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Bob Bowman's East Texas

A great old map

by Bob Bowman
Bob Bowman
Most historians love old maps. They squint at them for hours, often finding places they never knew existed.

A few months ago, Walter Williams dropped by my office in Lufkin, clutching a map from East Texas in 1882. It was like an early Christmas gift.

East Texas, naturally, was a lot different in 1882 than it is today--126 years later.

Some towns, like Lufkin, didnít exist, although it was founded later that year when the Houston, East and West Texas Railroad came to Angelina County.

The railroad, which began in Houston, had only made it to Moscow in Polk County by 1882. In 1886, it would arrive in Shreveport, opening up the East Texas forests to lumbering, new economic growth and dozens of new towns.

While there were a lot of railroads in Texas in the 1880s, the principal forested area around Nacogdoches, Center, San Augustine, Jasper and Hemphill did not have a major line until 1882.

In 1882, East Texas had a bevy of small towns that have since vanished or moved elsewhere--places like Salem in Newton County, Cheeseland in Angelina Count, Ogburn in Smith County, Cuthand in Red River County, Pinetown and Larissa in Cherokee County. and Marianna in Polk County.

Ironically, while East Texas has only one town named Zavalla (in Angelina County) today, it had two in 1882. One stood in Cherokee County and another was in Jasper County. Both have disappeared.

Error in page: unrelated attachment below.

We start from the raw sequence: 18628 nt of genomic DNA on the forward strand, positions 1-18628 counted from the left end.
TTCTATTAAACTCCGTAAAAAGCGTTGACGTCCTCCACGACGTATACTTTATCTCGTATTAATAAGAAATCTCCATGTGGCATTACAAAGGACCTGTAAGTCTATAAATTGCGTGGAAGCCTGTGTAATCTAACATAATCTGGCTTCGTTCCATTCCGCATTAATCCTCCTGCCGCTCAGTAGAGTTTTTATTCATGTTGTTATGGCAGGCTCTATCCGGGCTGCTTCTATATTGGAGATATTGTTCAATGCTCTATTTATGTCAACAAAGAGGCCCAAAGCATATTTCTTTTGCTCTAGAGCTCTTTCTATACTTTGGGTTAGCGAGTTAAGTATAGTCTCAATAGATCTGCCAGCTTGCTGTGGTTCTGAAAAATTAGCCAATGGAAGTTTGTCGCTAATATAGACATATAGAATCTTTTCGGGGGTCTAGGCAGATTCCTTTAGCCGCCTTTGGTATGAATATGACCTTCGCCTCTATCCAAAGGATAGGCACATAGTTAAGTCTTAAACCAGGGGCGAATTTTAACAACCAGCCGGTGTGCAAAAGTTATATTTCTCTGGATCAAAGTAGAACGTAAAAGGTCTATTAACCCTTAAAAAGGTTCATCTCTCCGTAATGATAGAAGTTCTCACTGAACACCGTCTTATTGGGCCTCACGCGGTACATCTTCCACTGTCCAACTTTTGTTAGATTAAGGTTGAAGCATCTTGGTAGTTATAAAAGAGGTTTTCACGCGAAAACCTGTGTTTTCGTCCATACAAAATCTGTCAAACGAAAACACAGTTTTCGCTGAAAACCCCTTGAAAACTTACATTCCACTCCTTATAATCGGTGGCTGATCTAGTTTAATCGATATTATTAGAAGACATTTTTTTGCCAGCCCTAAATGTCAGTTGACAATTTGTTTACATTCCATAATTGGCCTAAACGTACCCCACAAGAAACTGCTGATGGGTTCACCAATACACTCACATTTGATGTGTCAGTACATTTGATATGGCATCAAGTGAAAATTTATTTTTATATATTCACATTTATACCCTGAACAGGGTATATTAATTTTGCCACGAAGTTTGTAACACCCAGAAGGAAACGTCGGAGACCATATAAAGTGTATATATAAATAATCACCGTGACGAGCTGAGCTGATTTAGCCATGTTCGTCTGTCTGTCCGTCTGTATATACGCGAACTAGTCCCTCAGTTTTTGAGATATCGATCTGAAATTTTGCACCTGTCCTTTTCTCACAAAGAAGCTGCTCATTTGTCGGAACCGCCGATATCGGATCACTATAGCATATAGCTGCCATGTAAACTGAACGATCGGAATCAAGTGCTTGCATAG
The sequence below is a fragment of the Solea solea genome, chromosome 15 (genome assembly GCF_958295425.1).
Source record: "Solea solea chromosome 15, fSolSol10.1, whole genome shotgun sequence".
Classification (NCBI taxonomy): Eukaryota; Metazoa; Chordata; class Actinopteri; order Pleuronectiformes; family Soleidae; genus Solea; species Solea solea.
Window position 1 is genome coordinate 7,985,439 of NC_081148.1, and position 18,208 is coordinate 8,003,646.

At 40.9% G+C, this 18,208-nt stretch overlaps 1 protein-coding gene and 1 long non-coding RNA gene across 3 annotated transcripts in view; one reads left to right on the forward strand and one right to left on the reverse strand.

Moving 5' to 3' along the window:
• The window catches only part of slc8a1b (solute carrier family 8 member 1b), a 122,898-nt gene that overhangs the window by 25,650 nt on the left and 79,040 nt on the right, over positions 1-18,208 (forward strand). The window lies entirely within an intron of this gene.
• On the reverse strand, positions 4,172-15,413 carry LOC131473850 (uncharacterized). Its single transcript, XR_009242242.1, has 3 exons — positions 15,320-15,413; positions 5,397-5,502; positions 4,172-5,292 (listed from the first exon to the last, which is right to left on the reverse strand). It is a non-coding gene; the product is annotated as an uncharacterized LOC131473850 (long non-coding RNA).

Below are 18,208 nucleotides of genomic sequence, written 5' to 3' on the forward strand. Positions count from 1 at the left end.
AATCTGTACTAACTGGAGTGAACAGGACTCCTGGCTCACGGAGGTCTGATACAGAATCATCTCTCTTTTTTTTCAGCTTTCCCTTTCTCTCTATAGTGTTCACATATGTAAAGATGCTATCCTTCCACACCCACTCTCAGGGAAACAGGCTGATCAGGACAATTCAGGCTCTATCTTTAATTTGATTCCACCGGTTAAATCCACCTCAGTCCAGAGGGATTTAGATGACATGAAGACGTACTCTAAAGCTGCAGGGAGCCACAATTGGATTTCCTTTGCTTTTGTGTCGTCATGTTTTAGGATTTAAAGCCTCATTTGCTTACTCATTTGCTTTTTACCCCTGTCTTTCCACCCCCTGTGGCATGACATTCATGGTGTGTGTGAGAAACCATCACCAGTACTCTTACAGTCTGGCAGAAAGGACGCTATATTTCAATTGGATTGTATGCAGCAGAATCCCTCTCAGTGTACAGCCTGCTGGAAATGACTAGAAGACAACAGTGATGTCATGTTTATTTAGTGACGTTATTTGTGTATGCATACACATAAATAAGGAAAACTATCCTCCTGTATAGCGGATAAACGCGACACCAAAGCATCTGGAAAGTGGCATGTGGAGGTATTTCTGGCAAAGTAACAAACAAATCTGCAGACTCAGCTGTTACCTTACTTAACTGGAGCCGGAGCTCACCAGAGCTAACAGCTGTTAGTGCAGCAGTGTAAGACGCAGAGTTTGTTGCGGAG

All of the Zavallas took their name from Lorenzo de Zavalla, a leader in the Texas revolution in the 1830s.

Like Lufkin, Kountze, Hardin Countyís present county seat, wasnít on the map. The county seat at that time was known as Hardin.

Since rivers were still navigable in 1882, the map showed many towns standing on river bluffs--places like Nibletís Bluff on the Sabine River, Sullivanís Bluff on the Neches, Commerce (not the town northeast of Dallas) on the Trinity, and Pulaski, also on the Sabine River.

There were also a considerable number of oddly-named towns in 1882.

Sea, which was far removed from any big body of water, was in Houston County.

Willow Hole was in Madison County, Cotton Plant was in Delta County, Corn Hill stood in Fannin County, and Guyís Store was in Leon County.

Texas and Louisiana shared at least one town name--Longstreet. The one in Texas stood in Montgomery County and a second Longstreet (a place where my family lived during World War II) stood near Logansport, Louisiana.

Today, while we have three Bostons in East Texas (all of them are in Bowie County), there was only one in 1883. Todayís Bostons are Old Boston, New Boston and just plain Boston.


Bob Bowman's East Texas
November 28, 2010Column.
A weekly column syndicated in 109 East Texas newspapers
Related Topics:
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(Bob Bowman of Lufkin is the author of almost 50 books about East Texas. He can be reached at bob-bowman.com)
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The Forgotten Towns of East Texas, Vol. I
By Bob and Doris Bowman
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